In response to the discovery of chipset-level vulnerabilities which allow hackers to seize control over system processes and affect nearly every chip manufactured in the last decade, Intel had promised to upgrade its hardware. Now, living up to its promise the chipset giant has announced that upcoming 8th-generation of Intel Xeon and Core processors will come with protection against Meltdown and Spectre attacks.
In an official blog, CEO Brian Krzanich wrote that Intel has made the necessary hardware changes in the chipset architecture to counter Spectre variant 2 and Meltdown attacks. He added that Spectre Variant 1 will have to be addressed by periodic software patches. Krzanich announced that Intel has also released “microcode updates for 100 percent” of the chipsets produced by the Intel in the last five years so that software companies can continue to release updates in future.
The chipsets that Intel produces in the future will come with an additional layer of fencing called “partitioning” that will prevent rogue elements from exploiting user privileges. Krzanich informed that the hardware changes will be implemented with the 8th-Gen Core processors and Xeon Scalable “Cascade Lake” processors which begin shipping in the second half of 2018.
One of the critical impacts of the software patches was that they slowed down processing on the affected PCs. The effects were more pronounced for chipsets including and older than the Haswell processor. Although Intel did not explain the how the new protective layer impacts the performance, the CEO said that the upcoming products will deliver the same performance boost over earlier generations that users expect.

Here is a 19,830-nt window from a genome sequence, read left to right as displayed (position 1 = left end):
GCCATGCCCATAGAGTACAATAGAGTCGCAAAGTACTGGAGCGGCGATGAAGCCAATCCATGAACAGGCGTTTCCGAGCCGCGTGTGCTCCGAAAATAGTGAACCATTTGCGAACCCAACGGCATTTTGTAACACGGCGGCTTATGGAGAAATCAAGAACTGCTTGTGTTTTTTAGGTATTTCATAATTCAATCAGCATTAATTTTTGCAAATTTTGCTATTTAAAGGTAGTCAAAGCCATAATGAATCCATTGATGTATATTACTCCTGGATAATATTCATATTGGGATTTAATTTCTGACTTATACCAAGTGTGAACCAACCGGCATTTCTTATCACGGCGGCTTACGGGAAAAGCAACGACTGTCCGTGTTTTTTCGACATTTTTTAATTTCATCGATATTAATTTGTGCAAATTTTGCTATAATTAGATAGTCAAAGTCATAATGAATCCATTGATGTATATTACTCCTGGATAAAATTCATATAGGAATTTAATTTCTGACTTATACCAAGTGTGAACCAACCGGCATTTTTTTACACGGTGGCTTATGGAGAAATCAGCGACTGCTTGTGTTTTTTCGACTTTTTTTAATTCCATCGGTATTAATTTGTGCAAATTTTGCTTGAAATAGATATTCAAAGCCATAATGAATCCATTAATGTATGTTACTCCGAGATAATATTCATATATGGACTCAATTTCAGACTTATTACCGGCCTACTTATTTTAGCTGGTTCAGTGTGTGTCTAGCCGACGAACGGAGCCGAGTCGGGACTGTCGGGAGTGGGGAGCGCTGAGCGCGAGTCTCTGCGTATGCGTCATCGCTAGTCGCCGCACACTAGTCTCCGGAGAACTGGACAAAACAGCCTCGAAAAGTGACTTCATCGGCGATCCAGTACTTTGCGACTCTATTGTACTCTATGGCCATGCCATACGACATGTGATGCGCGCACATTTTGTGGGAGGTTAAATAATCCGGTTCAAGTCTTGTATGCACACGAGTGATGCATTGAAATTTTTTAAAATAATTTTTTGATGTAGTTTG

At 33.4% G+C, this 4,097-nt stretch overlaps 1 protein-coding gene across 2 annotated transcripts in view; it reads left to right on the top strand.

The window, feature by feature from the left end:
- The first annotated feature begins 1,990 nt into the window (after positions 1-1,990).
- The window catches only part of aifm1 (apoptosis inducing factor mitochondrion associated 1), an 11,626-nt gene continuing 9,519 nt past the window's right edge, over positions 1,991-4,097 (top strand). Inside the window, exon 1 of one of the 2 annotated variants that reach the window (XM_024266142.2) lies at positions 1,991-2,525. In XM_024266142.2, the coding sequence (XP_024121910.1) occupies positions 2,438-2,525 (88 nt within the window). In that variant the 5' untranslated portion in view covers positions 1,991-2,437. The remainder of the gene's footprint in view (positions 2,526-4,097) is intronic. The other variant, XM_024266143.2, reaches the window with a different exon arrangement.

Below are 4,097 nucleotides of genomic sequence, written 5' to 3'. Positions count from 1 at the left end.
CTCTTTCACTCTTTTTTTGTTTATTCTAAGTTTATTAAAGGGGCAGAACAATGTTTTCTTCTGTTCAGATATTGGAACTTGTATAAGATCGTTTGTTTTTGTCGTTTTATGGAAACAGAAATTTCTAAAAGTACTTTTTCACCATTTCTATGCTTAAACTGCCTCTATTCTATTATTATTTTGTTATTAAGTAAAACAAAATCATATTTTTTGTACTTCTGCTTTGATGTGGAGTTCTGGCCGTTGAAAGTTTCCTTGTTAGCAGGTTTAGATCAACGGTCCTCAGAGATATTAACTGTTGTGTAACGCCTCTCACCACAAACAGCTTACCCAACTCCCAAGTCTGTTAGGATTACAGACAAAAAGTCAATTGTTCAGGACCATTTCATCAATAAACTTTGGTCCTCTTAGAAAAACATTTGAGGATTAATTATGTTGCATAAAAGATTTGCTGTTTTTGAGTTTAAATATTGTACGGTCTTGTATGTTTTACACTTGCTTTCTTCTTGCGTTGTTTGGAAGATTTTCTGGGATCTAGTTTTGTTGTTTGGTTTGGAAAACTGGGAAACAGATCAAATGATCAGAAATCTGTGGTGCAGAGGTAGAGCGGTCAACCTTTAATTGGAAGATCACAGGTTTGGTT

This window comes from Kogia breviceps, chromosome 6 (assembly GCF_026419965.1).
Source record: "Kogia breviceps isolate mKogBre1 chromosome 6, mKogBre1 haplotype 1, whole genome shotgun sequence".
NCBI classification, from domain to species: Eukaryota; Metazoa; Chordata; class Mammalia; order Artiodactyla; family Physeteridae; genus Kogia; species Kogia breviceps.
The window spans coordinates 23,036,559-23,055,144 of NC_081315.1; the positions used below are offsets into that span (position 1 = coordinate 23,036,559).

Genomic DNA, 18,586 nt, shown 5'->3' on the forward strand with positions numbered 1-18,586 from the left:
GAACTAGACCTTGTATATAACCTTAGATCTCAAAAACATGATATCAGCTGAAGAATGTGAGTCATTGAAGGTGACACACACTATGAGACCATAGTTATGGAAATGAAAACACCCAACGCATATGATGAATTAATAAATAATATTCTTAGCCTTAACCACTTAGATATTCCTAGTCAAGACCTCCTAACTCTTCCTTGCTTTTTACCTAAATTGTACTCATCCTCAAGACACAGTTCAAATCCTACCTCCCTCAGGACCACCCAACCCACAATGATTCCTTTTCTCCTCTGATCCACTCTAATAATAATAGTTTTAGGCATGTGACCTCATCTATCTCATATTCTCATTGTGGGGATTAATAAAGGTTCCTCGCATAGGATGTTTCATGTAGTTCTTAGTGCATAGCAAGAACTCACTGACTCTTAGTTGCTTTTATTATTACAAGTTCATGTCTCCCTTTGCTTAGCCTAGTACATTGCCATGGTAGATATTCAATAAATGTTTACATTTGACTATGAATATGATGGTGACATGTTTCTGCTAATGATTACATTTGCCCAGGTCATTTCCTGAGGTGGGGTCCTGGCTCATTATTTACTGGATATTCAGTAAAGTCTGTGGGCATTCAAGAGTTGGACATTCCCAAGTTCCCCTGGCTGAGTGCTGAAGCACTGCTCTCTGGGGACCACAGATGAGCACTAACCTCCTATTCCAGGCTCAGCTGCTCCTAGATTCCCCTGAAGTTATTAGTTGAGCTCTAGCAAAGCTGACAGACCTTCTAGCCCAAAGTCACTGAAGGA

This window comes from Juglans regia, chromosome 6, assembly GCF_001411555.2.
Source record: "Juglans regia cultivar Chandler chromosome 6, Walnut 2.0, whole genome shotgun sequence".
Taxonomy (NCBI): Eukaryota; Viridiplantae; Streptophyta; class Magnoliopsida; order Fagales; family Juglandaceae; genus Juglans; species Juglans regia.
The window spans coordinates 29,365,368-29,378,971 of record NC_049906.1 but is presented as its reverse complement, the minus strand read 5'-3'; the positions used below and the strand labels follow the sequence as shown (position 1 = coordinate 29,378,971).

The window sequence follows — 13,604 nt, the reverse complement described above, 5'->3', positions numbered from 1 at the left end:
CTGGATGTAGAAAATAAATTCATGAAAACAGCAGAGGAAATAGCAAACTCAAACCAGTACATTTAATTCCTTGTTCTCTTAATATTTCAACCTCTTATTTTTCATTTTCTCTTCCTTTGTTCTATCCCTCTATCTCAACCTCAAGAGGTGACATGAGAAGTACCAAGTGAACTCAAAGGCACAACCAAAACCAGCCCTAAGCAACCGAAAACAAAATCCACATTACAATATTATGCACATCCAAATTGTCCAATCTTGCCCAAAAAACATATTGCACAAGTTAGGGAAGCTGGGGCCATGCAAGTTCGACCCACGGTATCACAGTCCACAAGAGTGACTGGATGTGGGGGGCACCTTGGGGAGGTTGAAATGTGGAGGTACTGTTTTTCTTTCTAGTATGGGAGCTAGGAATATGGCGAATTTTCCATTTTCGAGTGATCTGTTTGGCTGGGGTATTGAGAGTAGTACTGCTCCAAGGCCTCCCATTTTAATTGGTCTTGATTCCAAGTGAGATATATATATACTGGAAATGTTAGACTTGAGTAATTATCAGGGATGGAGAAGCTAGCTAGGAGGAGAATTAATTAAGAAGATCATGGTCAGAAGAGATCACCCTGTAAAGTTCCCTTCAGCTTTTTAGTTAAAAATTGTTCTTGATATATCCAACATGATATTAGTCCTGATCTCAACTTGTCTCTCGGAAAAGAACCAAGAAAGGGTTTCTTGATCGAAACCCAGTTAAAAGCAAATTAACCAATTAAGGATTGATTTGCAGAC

Microsoft also detailed how the three variants of vulnerabilities target “speculative execution” within CPUs to leak critical data such as passwords or encryption keys. Speculative execution is the process which Intel processors use idle power to start a process by speculation even before the previous steps are complete.
But merely public relations for damage control and safeguarding the future does not put an end to Intel’s troubles. The company is facing more than 30 lawsuits, many of which are class-action for keeping its lips sealed over the vulnerability for more than six months after its discovery by Google researchers.